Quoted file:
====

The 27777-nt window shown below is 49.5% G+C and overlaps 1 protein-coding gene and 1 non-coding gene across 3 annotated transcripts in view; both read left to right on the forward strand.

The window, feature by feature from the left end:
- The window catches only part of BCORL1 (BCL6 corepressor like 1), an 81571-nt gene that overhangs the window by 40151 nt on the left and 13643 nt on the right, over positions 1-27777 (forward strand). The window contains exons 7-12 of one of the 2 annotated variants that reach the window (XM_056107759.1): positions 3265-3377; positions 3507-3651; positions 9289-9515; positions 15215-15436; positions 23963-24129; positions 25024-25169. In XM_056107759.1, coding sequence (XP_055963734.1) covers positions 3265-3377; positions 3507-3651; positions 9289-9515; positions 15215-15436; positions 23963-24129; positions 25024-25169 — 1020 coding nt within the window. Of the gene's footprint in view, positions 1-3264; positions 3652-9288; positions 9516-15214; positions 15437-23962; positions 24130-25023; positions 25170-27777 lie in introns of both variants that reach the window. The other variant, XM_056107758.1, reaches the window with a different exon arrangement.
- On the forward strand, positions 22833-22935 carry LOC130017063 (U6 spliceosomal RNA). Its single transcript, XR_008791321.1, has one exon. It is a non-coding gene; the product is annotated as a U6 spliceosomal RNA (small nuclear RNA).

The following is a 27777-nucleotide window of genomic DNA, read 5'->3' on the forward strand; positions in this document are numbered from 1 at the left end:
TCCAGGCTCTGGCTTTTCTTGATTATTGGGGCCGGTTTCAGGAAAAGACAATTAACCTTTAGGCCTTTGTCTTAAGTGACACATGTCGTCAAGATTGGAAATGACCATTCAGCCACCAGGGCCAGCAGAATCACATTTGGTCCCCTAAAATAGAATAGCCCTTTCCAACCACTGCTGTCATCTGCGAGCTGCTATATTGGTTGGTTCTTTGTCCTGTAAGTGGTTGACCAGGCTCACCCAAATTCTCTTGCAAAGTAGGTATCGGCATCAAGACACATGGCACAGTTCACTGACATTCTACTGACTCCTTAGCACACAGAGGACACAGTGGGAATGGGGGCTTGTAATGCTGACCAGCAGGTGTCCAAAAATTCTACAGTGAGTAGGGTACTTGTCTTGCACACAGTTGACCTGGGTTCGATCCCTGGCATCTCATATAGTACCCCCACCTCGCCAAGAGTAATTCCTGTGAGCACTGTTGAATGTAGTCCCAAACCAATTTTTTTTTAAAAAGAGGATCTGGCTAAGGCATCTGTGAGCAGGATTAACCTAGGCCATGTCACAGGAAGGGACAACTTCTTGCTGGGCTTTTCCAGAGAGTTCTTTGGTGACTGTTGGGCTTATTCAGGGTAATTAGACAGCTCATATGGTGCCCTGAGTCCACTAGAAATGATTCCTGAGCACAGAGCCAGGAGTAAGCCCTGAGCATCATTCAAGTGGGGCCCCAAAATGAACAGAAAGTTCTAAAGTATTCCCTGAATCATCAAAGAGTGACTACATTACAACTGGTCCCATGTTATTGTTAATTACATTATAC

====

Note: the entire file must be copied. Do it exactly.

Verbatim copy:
The 27777-nt window shown below is 49.5% G+C and overlaps 1 protein-coding gene and 1 non-coding gene across 3 annotated transcripts in view; both read left to right on the forward strand.

The window, feature by feature from the left end:
- The window catches only part of BCORL1 (BCL6 corepressor like 1), an 81571-nt gene that overhangs the window by 40151 nt on the left and 13643 nt on the right, over positions 1-27777 (forward strand). The window contains exons 7-12 of one of the 2 annotated variants that reach the window (XM_056107759.1): positions 3265-3377; positions 3507-3651; positions 9289-9515; positions 15215-15436; positions 23963-24129; positions 25024-25169. In XM_056107759.1, coding sequence (XP_055963734.1) covers positions 3265-3377; positions 3507-3651; positions 9289-9515; positions 15215-15436; positions 23963-24129; positions 25024-25169 — 1020 coding nt within the window. Of the gene's footprint in view, positions 1-3264; positions 3652-9288; positions 9516-15214; positions 15437-23962; positions 24130-25023; positions 25170-27777 lie in introns of both variants that reach the window. The other variant, XM_056107758.1, reaches the window with a different exon arrangement.
- On the forward strand, positions 22833-22935 carry LOC130017063 (U6 spliceosomal RNA). Its single transcript, XR_008791321.1, has one exon. It is a non-coding gene; the product is annotated as a U6 spliceosomal RNA (small nuclear RNA).

The following is a 27777-nucleotide window of genomic DNA, read 5'->3' on the forward strand; positions in this document are numbered from 1 at the left end:
TCCAGGCTCTGGCTTTTCTTGATTATTGGGGCCGGTTTCAGGAAAAGACAATTAACCTTTAGGCCTTTGTCTTAAGTGACACATGTCGTCAAGATTGGAAATGACCATTCAGCCACCAGGGCCAGCAGAATCACATTTGGTCCCCTAAAATAGAATAGCCCTTTCCAACCACTGCTGTCATCTGCGAGCTGCTATATTGGTTGGTTCTTTGTCCTGTAAGTGGTTGACCAGGCTCACCCAAATTCTCTTGCAAAGTAGGTATCGGCATCAAGACACATGGCACAGTTCACTGACATTCTACTGACTCCTTAGCACACAGAGGACACAGTGGGAATGGGGGCTTGTAATGCTGACCAGCAGGTGTCCAAAAATTCTACAGTGAGTAGGGTACTTGTCTTGCACACAGTTGACCTGGGTTCGATCCCTGGCATCTCATATAGTACCCCCACCTCGCCAAGAGTAATTCCTGTGAGCACTGTTGAATGTAGTCCCAAACCAATTTTTTTTTAAAAAGAGGATCTGGCTAAGGCATCTGTGAGCAGGATTAACCTAGGCCATGTCACAGGAAGGGACAACTTCTTGCTGGGCTTTTCCAGAGAGTTCTTTGGTGACTGTTGGGCTTATTCAGGGTAATTAGACAGCTCATATGGTGCCCTGAGTCCACTAGAAATGATTCCTGAGCACAGAGCCAGGAGTAAGCCCTGAGCATCATTCAAGTGGGGCCCCAAAATGAACAGAAAGTTCTAAAGTATTCCCTGAATCATCAAAGAGTGACTACATTACAACTGGTCCCATGTTATTGTTAATTACATTATAC